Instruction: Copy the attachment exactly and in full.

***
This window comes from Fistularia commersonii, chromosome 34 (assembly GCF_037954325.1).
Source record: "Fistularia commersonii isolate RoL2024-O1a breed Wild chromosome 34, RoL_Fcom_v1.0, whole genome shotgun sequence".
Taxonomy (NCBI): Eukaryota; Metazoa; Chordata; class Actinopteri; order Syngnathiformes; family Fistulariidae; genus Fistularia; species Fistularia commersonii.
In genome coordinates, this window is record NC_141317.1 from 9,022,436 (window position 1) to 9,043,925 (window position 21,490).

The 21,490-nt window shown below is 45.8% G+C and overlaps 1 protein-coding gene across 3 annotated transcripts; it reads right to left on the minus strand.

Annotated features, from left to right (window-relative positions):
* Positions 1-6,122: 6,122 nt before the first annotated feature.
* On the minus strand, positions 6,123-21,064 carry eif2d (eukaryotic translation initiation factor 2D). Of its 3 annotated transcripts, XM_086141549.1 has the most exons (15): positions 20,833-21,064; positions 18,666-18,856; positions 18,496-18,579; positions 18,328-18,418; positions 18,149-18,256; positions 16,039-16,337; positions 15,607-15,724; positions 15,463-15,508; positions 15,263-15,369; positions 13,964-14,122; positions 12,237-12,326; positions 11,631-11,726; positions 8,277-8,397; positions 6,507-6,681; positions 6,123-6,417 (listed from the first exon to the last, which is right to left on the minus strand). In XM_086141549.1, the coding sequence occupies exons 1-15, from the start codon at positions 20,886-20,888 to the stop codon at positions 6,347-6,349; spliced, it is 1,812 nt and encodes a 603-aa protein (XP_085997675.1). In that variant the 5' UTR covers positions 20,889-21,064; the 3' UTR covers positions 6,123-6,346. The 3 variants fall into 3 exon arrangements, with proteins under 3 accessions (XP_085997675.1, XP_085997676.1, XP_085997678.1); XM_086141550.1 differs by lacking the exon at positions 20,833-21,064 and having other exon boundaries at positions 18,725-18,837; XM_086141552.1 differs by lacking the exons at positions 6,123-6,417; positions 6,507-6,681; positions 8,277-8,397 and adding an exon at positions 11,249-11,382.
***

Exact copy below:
This window comes from Fistularia commersonii, chromosome 34 (assembly GCF_037954325.1).
Source record: "Fistularia commersonii isolate RoL2024-O1a breed Wild chromosome 34, RoL_Fcom_v1.0, whole genome shotgun sequence".
Taxonomy (NCBI): Eukaryota; Metazoa; Chordata; class Actinopteri; order Syngnathiformes; family Fistulariidae; genus Fistularia; species Fistularia commersonii.
In genome coordinates, this window is record NC_141317.1 from 9,022,436 (window position 1) to 9,043,925 (window position 21,490).

The 21,490-nt window shown below is 45.8% G+C and overlaps 1 protein-coding gene across 3 annotated transcripts; it reads right to left on the minus strand.

Annotated features, from left to right (window-relative positions):
* Positions 1-6,122: 6,122 nt before the first annotated feature.
* On the minus strand, positions 6,123-21,064 carry eif2d (eukaryotic translation initiation factor 2D). Of its 3 annotated transcripts, XM_086141549.1 has the most exons (15): positions 20,833-21,064; positions 18,666-18,856; positions 18,496-18,579; positions 18,328-18,418; positions 18,149-18,256; positions 16,039-16,337; positions 15,607-15,724; positions 15,463-15,508; positions 15,263-15,369; positions 13,964-14,122; positions 12,237-12,326; positions 11,631-11,726; positions 8,277-8,397; positions 6,507-6,681; positions 6,123-6,417 (listed from the first exon to the last, which is right to left on the minus strand). In XM_086141549.1, the coding sequence occupies exons 1-15, from the start codon at positions 20,886-20,888 to the stop codon at positions 6,347-6,349; spliced, it is 1,812 nt and encodes a 603-aa protein (XP_085997675.1). In that variant the 5' UTR covers positions 20,889-21,064; the 3' UTR covers positions 6,123-6,346. The 3 variants fall into 3 exon arrangements, with proteins under 3 accessions (XP_085997675.1, XP_085997676.1, XP_085997678.1); XM_086141550.1 differs by lacking the exon at positions 20,833-21,064 and having other exon boundaries at positions 18,725-18,837; XM_086141552.1 differs by lacking the exons at positions 6,123-6,417; positions 6,507-6,681; positions 8,277-8,397 and adding an exon at positions 11,249-11,382.